Patrick Robinson
Natalie Gelms, Children's Services Librarian at the High Point Branch of the Seattle Public Library spoke to students about the new books that were provided to the library as part of a grant by the Allen Foundation and a partnership between Roxhill, Sanislo Elementary and the Seattle Public Library

Roxhill Elementary celebrates partnership with Seattle Public Library and a grant for 500 new books

Family Literacy Night at Roxhill Elementary School on Jan. 14 was a night of pizza, reading and gratitude.

Natalie Gelms, Children's Services Librarian at the High Point Branch of the Seattle Public Library explained, "Seattle Public Library and Seattle Public Schools have partnered this year with a grant from the Allen Foundation and monies from the Seattle Public Library to figure out what we can do, when we do everything together. The first part of the grant was buying 500 books and materials for each of the two school libraries that are participating, Roxhill and Sanislo Elementary. They are narrative non-fiction titles that help with the common core standards, our new educational standards. They are meant to encourage kids to read non-fiction when they choose books instead of just choosing the new cool titles.

The other part of the grant is just figuring out what kind of partnerships and programs we can build between each other to make the public libraries and school libraries an integrated system for families. The goal is to make it normal for families to go from the school to the public library and from the public library to the school. Make those two libraries one unit."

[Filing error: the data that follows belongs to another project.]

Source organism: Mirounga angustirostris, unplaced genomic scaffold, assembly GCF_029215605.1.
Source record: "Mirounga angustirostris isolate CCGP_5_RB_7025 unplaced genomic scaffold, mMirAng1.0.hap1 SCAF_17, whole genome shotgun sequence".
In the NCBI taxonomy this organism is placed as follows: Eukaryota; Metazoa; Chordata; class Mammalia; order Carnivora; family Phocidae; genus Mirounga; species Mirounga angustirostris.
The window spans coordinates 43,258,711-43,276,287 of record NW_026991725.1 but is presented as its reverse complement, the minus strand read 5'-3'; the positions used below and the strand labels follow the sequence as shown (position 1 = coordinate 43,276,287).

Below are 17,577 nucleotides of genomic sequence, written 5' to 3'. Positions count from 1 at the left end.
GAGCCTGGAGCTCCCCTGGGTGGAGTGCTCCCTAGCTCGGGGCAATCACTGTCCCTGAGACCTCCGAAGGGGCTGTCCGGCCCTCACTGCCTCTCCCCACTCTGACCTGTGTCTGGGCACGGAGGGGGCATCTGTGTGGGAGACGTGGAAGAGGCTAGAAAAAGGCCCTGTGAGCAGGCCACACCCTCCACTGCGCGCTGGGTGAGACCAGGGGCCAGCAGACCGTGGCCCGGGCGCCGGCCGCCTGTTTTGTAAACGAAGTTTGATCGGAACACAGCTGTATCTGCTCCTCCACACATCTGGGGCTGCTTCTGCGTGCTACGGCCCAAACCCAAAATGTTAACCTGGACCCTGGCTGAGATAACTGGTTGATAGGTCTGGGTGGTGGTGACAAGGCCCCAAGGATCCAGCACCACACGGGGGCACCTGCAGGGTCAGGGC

Familes were able to attend two sessions at event, after a major pizza feed, one was in the library to explain about the grant and the other part involved bringing in other family literacy organizations where families could go to different stations around the school and see a presentation.

The event was hosted by the Family Engagement Action Team.

Roxhill Principal Sanhica Washington explained Marshall's Department Store's involvement in the evening. "They donated gifts for our students before the holiday season which we gave out. There were close to 400 toys donated and also provided food and gift baskets for us. We gave most of them out right before winter break. We wanted to honor the fact that different cultures don't celebrate Christmas so we weren't giving it to them as a Christmas gift but rather, 'This is an activity you can engage with over the break." It was amazing the quality of activities they provided and we definitely appreciated it.

We asked Marshalls to come to the event because the students had already received their activities so we wanted to appreciate them publicly at school.

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